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E=mc^2 states mass and energy are interchangeable but ?

by jagdishdash
Tags: emc2, energy, interchangeable, mass, states
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jagdishdash
#1
Jan6-14, 12:39 PM
P: 11
But daltons law of constabt mass is voilated as states that while a reaction the mass of product = mass of reactant
any explainations?????
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jedishrfu
#2
Jan6-14, 12:50 PM
P: 3,094
I think you're mixing apples and oranges here. Einstein's E=mc^2 applies to nuclear reactions whereas Dalton's law applies specifically to chemical reactions.

In a chemical reaction, electrons are interchanged, bonds are made, others are broken and energy is either given off or absorbed but no nuclear reactions are happening.
jagdishdash
#3
Jan6-14, 01:01 PM
P: 11
Quote Quote by jedishrfu View Post
I think you're mixing apples and oranges here. Einstein's E=mc^2 applies to nuclear reactions whereas Dalton's law applies specifically to chemical reactions.

In a chemical reaction, electrons are interchanged, bonds are made, others are broken and energy is either given off or absorbed but no nuclear reactions are happening.

ok thankyou so much jedishrfu
my past 3 year doubt is now cleared thankyou so much

Enigman
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Jan6-14, 03:13 PM
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E=mc^2 states mass and energy are interchangeable but ?

Quote Quote by jagdishdash View Post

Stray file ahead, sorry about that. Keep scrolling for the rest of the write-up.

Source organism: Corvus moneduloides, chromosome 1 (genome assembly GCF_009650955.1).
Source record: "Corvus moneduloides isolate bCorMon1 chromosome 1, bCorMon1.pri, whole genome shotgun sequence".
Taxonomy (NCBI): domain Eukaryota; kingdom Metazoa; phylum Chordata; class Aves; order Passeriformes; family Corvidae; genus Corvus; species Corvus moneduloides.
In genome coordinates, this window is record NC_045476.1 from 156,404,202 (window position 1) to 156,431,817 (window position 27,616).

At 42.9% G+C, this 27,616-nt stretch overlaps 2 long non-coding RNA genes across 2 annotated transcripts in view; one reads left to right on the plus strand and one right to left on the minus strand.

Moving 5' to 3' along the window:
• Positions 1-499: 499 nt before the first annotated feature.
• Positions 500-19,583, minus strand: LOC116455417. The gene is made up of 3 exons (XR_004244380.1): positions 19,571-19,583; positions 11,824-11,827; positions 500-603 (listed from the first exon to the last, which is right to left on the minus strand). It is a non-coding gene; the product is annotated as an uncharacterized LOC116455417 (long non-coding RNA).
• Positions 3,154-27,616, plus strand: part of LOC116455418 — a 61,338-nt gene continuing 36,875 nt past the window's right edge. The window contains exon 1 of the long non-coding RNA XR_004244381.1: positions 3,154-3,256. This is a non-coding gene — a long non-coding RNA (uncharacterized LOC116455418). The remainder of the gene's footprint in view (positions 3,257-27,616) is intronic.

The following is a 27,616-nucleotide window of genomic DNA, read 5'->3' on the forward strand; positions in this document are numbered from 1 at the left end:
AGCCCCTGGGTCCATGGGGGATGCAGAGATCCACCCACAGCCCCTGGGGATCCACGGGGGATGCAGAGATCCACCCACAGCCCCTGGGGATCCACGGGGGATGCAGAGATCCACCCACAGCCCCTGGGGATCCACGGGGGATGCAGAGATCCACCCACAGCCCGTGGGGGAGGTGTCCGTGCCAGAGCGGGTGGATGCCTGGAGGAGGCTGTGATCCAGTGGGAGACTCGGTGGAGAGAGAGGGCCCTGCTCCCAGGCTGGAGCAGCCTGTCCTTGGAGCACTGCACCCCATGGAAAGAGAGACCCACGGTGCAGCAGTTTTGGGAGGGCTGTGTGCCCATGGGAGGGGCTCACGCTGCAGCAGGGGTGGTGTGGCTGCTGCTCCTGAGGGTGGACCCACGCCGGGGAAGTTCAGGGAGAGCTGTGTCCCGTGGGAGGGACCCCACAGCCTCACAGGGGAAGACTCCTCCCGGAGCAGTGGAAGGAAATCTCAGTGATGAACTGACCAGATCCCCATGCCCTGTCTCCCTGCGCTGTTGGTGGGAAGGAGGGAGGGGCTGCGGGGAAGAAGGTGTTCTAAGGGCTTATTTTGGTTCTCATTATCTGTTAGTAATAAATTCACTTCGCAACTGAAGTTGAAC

But daltons law of constabt mass is voilated as states that while a reaction the mass of product = mass of reactant
any explainations?????
An oxygen molecule is also stable, which is another way of saying that it takes energy E to pull two oxygen atoms apart. So you could think of the animation as representing a stable molecule. However, the binding energies of molecules are much less than those of nuclei, and so the masses involved are smaller. A typical chemical reaction might involve a nett energy of 30 kJ per mole, or 5 x 10-20 J per molecule. So the change in mass is 5 x 10-37 kg, which is only .0001% of the mass of an electron.
http://www.phys.unsw.edu.au/einstein...e5_binding.htm
In other words that change in mass is very small and hence negligible for molecules (not the same for nuclei-see link.).
1MileCrash
#5
Jan6-14, 04:03 PM
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There is no violation because since mass and energy are equivalent, Dalton's Law is truly saying that the total of mass and energy remain constant (since they are equivalent), which it does.
Borek
#6
Jan6-14, 04:32 PM
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Quote Quote by jedishrfu View Post
I think you're mixing apples and oranges here. Einstein's E=mc^2 applies to nuclear reactions whereas Dalton's law applies specifically to chemical reactions.

In a chemical reaction, electrons are interchanged, bonds are made, others are broken and energy is either given off or absorbed but no nuclear reactions are happening.
You are wrong. E=mc2 is not about nuclear reactions, it is about mass and energy equivalence. Yes, it is most easily observable in nuclear reactions, but it doesn't mean it doesn't hold for other systems.

In chemical reactions - strictly speaking - mass of products is NOT equal to mass of reactants when we take mass energy equivalence into consideration. However, the difference is many orders of magnitude lower than the accuracy with which we can weight substances involved, so for all practical purposes Dalton's law holds.


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